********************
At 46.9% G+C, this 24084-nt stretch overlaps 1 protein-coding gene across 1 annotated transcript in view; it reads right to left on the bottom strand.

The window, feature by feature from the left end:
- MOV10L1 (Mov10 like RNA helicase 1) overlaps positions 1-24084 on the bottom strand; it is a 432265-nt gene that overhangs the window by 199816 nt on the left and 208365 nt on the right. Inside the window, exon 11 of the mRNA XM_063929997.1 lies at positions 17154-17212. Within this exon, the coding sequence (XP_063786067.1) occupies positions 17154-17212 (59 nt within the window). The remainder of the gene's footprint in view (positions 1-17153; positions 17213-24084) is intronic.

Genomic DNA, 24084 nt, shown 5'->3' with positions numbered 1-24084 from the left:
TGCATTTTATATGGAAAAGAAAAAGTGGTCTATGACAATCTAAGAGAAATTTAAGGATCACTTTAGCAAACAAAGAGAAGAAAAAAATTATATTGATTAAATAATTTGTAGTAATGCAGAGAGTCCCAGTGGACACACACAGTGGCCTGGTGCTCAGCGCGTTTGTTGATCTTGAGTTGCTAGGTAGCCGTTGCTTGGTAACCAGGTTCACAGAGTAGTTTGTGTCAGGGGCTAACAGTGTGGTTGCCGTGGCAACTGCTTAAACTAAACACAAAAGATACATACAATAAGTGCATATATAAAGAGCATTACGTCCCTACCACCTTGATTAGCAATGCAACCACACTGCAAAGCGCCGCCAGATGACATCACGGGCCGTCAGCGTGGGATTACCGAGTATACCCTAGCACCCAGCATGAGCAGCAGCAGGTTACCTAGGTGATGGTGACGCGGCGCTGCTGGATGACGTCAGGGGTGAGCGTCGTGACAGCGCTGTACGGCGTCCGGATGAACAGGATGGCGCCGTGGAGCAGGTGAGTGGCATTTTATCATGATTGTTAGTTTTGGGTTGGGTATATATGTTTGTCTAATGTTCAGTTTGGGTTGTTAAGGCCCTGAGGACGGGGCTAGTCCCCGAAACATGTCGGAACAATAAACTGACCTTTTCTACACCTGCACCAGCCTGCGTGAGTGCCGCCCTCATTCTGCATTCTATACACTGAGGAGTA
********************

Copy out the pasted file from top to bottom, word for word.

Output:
At 46.9% G+C, this 24084-nt stretch overlaps 1 protein-coding gene across 1 annotated transcript in view; it reads right to left on the bottom strand.

The window, feature by feature from the left end:
- MOV10L1 (Mov10 like RNA helicase 1) overlaps positions 1-24084 on the bottom strand; it is a 432265-nt gene that overhangs the window by 199816 nt on the left and 208365 nt on the right. Inside the window, exon 11 of the mRNA XM_063929997.1 lies at positions 17154-17212. Within this exon, the coding sequence (XP_063786067.1) occupies positions 17154-17212 (59 nt within the window). The remainder of the gene's footprint in view (positions 1-17153; positions 17213-24084) is intronic.

Genomic DNA, 24084 nt, shown 5'->3' with positions numbered 1-24084 from the left:
TGCATTTTATATGGAAAAGAAAAAGTGGTCTATGACAATCTAAGAGAAATTTAAGGATCACTTTAGCAAACAAAGAGAAGAAAAAAATTATATTGATTAAATAATTTGTAGTAATGCAGAGAGTCCCAGTGGACACACACAGTGGCCTGGTGCTCAGCGCGTTTGTTGATCTTGAGTTGCTAGGTAGCCGTTGCTTGGTAACCAGGTTCACAGAGTAGTTTGTGTCAGGGGCTAACAGTGTGGTTGCCGTGGCAACTGCTTAAACTAAACACAAAAGATACATACAATAAGTGCATATATAAAGAGCATTACGTCCCTACCACCTTGATTAGCAATGCAACCACACTGCAAAGCGCCGCCAGATGACATCACGGGCCGTCAGCGTGGGATTACCGAGTATACCCTAGCACCCAGCATGAGCAGCAGCAGGTTACCTAGGTGATGGTGACGCGGCGCTGCTGGATGACGTCAGGGGTGAGCGTCGTGACAGCGCTGTACGGCGTCCGGATGAACAGGATGGCGCCGTGGAGCAGGTGAGTGGCATTTTATCATGATTGTTAGTTTTGGGTTGGGTATATATGTTTGTCTAATGTTCAGTTTGGGTTGTTAAGGCCCTGAGGACGGGGCTAGTCCCCGAAACATGTCGGAACAATAAACTGACCTTTTCTACACCTGCACCAGCCTGCGTGAGTGCCGCCCTCATTCTGCATTCTATACACTGAGGAGTA